Try using a social story that includes a pictures for your children to help visualize the day and better predict what will happen. You can click here for some sample stories.
Try having a code word your child can use if he or she feels overwhelmed and needs a break. When your child uses the code word, help them leave the situation for a few moments and discuss coping skills. Again, giving children some control during activities that may be overstimulating will reduce anxiety and enhance the fun.
Decorations like fake cobwebs, scary jack-o-lanterns, hanging ghosts, and mist from fog machines can bother kids with special needs.
Consider taking your child to explore the Halloween section of a local big-box store. You can help your child get used to the various sounds and sights by pressing the different buttons on the various machines. You can also help them get used to the different sensations by touching the variety of decorations. This can be helpful to figure out which ones to avoid during the festivities.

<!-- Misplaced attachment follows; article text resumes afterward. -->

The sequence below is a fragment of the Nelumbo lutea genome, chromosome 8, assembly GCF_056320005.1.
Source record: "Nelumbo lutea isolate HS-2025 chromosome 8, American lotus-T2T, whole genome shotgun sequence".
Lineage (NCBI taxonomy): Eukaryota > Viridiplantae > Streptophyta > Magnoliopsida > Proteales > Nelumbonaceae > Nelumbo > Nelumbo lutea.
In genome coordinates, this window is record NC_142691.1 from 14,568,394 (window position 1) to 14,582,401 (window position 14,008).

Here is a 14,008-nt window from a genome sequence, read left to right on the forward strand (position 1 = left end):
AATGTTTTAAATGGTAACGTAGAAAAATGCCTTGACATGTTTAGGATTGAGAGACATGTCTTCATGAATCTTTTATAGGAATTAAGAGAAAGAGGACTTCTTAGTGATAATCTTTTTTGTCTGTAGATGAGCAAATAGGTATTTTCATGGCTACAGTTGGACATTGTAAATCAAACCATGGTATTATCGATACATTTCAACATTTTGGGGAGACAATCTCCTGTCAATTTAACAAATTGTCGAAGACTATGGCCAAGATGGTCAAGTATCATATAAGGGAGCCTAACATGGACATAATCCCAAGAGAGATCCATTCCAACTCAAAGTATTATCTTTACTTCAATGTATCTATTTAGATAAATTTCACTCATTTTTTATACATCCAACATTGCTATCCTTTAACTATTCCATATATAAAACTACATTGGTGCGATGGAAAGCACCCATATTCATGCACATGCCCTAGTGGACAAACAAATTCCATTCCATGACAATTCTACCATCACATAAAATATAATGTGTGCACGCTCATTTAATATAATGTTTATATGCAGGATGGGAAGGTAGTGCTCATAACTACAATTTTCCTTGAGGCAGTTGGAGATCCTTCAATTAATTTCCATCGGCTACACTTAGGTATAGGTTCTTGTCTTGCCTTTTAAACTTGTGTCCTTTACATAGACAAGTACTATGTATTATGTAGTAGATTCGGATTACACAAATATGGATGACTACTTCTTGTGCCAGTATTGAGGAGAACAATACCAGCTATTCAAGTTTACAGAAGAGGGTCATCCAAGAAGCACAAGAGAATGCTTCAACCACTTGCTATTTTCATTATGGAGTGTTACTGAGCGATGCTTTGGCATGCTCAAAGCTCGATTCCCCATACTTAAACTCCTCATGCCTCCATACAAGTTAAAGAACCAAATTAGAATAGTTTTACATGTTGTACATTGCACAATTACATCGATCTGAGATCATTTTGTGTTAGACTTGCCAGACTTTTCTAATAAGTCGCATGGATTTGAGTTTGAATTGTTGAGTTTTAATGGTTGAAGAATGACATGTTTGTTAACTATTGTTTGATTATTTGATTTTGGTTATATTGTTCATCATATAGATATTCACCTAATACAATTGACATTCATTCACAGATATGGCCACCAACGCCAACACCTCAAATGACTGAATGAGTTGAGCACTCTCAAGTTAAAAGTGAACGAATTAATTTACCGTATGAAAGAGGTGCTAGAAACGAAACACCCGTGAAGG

If your child doesn’t like the smell or slimy texture of pumpkin insides, there are a ton of different ways to decorate pumpkins. You can use paint or permanent markers and stickers to decorate your pumpkins. Pinterest has a ton of ideas like using playdough, coloring with crayons, or using decorations.
Costumes can be really tricky for our kids. Remember, costumes don’t have to be expensive to be fun and enjoyable for the holiday. When trying to decide on the just right costume, it is important to think not only about the theme but also about how it will feel, fit, and even smell.